I know I will seem like a really cold hearted person, but what I see is people who (most likely, granted I don’t know for sure) a) don’t have car insurance b) chances are are here illegaly. Now you and your crew put yourself IN DANGER (standing up in an ambulance) because these people keep putting themseves into bad situations. They don’t even care enough to buckle in all their kids. If you have more kids than can ride, then one of you stays home with the kids while the other shops….I’m sorry, but I see you and your crew, while being caring and humanitarian, making a bad choice. Had you been in an accident on the way to the hospital, what would the children of the killed EMT think that he gave up his seat so that these people didn’t have to leave groceries behind?The fact that their friends aren’t willing to help them either tells me something about how often they must be in need of help…..Again, sorry about having no compassion, but I’m getting increasingly tired of certain people just taking from others all the time because THEY keep making bad choices and others feel sorry for them…..To recap, I just can’t feel sorry for people who drive with no insurance, don’t buckle up their kids and mooch of others….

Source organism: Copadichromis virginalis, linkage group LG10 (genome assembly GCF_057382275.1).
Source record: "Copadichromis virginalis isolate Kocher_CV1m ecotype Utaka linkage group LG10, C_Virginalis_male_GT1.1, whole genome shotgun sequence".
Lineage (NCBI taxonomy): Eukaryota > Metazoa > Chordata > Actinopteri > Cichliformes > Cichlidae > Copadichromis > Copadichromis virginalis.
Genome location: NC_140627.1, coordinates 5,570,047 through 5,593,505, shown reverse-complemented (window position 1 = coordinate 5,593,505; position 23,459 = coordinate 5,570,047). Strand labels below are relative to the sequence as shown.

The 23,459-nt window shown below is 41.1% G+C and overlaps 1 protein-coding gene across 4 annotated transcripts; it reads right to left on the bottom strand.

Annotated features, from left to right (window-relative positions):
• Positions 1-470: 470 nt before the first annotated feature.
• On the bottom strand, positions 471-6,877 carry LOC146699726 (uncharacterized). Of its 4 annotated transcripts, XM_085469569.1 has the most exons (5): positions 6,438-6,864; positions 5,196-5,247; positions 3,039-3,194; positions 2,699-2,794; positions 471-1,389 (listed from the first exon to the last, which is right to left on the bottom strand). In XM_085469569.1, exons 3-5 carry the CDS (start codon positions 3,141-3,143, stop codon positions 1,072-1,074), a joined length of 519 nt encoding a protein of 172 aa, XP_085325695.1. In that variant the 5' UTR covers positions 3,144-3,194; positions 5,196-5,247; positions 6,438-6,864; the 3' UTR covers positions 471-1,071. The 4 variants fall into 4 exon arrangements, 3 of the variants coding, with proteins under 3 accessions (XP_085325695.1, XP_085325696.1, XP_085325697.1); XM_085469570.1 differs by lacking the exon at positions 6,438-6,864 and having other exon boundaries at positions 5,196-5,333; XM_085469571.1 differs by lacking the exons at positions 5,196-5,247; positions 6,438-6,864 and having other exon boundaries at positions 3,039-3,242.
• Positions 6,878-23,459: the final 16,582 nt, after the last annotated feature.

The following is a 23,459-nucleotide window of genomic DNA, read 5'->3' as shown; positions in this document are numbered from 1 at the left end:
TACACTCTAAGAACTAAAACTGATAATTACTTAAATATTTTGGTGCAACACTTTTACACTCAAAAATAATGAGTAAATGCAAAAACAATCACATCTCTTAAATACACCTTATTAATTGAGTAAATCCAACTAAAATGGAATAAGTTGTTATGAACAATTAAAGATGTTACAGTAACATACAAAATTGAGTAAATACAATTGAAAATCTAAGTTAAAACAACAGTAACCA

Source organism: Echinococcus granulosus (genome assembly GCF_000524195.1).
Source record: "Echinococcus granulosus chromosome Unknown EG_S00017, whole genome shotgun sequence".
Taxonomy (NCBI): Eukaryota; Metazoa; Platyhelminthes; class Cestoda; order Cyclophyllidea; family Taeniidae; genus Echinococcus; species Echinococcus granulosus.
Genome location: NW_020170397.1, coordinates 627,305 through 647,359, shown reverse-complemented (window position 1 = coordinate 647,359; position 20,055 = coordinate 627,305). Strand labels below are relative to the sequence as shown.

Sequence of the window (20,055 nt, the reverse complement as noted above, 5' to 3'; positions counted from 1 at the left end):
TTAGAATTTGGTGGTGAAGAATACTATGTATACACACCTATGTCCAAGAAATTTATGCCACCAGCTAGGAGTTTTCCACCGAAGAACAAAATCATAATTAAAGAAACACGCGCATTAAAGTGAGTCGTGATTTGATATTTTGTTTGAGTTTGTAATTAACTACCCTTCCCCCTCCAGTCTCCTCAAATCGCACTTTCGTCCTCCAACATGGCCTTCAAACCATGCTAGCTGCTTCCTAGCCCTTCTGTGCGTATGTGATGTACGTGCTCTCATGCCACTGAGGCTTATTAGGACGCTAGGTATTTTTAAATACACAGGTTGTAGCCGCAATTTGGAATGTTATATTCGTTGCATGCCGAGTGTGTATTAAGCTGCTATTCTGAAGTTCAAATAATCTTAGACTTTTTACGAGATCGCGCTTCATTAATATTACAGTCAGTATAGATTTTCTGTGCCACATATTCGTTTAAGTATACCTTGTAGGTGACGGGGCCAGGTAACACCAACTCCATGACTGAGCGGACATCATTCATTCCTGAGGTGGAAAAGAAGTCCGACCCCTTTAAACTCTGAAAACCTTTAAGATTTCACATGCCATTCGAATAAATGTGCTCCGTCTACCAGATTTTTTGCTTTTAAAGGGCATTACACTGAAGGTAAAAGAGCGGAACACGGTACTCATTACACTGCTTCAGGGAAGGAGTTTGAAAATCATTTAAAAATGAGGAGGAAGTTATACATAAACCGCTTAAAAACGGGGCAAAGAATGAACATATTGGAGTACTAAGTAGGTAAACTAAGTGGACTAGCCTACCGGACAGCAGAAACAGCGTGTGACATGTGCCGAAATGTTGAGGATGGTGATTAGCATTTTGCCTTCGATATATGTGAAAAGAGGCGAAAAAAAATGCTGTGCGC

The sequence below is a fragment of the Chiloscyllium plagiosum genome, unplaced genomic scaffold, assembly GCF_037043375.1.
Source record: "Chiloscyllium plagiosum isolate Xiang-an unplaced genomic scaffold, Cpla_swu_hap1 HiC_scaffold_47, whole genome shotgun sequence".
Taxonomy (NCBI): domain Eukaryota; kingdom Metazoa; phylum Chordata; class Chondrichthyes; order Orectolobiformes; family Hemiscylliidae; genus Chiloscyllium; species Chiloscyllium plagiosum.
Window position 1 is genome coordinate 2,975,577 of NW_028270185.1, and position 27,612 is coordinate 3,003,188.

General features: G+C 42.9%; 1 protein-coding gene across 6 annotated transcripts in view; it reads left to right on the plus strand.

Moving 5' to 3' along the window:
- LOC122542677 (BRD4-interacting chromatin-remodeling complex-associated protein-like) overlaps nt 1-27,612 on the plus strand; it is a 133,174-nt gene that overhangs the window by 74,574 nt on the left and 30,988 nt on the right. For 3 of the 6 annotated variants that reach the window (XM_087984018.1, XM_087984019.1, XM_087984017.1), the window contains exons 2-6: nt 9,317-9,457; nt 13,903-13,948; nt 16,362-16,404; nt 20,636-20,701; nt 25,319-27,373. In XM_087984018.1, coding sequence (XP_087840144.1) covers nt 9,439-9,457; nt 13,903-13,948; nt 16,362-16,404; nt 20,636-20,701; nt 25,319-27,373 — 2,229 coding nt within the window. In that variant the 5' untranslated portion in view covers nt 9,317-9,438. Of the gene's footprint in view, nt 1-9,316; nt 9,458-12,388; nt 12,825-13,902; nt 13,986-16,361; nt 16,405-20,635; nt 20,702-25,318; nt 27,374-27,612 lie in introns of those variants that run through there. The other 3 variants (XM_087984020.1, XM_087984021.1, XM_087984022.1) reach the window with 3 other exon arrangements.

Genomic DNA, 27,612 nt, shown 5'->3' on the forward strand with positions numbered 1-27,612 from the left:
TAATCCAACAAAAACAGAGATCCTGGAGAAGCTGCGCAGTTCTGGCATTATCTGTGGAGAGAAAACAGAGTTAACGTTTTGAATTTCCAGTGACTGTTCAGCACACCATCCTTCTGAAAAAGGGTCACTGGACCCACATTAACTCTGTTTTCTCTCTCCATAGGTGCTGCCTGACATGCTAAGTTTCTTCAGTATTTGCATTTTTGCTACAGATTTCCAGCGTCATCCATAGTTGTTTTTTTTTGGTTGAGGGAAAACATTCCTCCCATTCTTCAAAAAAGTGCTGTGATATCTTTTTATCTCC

• Rogue Medic says:

    I got started on a comment, but ended up with a post on this. Chris in SE Texas does make some good points about creating different dangers. My post is But we’re EMS! We don’t do THAT!You, and others in the comments, bring up a lot of points that are not covered well in school or company policies.

  • PC says:

    Thanks for the comments all.Chris – I don’t disagree with you about the safety issues. Sometimes you look at a situation and you try to weigh the pros and cons. While it was far from ideal, I felt given the roads we would be traveling on, the speed — slow and easy — that we could have a safe ride. That was preferable to abandoning an infant and a four year old at the side of a mountain road in the company of their mother’s companion.Like you, I didn’t have a lot of compassion for the mother, but it is hard to blame the kids and hard to make them suffer. I went from an attitute of forget it, we are not taking everyone and all your junk to, well, how hard is is really going to be for us to do as opposed to how hard is going to be to leave them there.I find in EMS a lot of the time it is not black and white. There is a lot of grey out there. Sometimes — whether in patient care or scene management — you have to weigh one bad against another bad, and bear responsibiltiy for the bad you choose. I’d rather do that than try to stick with the book in situations where the book doesn’t work.Thanks again for the comments.

  • NJ EMS says:

    You take care and compassion to new heights

  • Anonymous says:

    Hey…thanks for doing that. I don’t give a shit about the guy, but the kids…you did the right thing.

  • Anonymous says:

    Nice work! Very inspiring post 🙂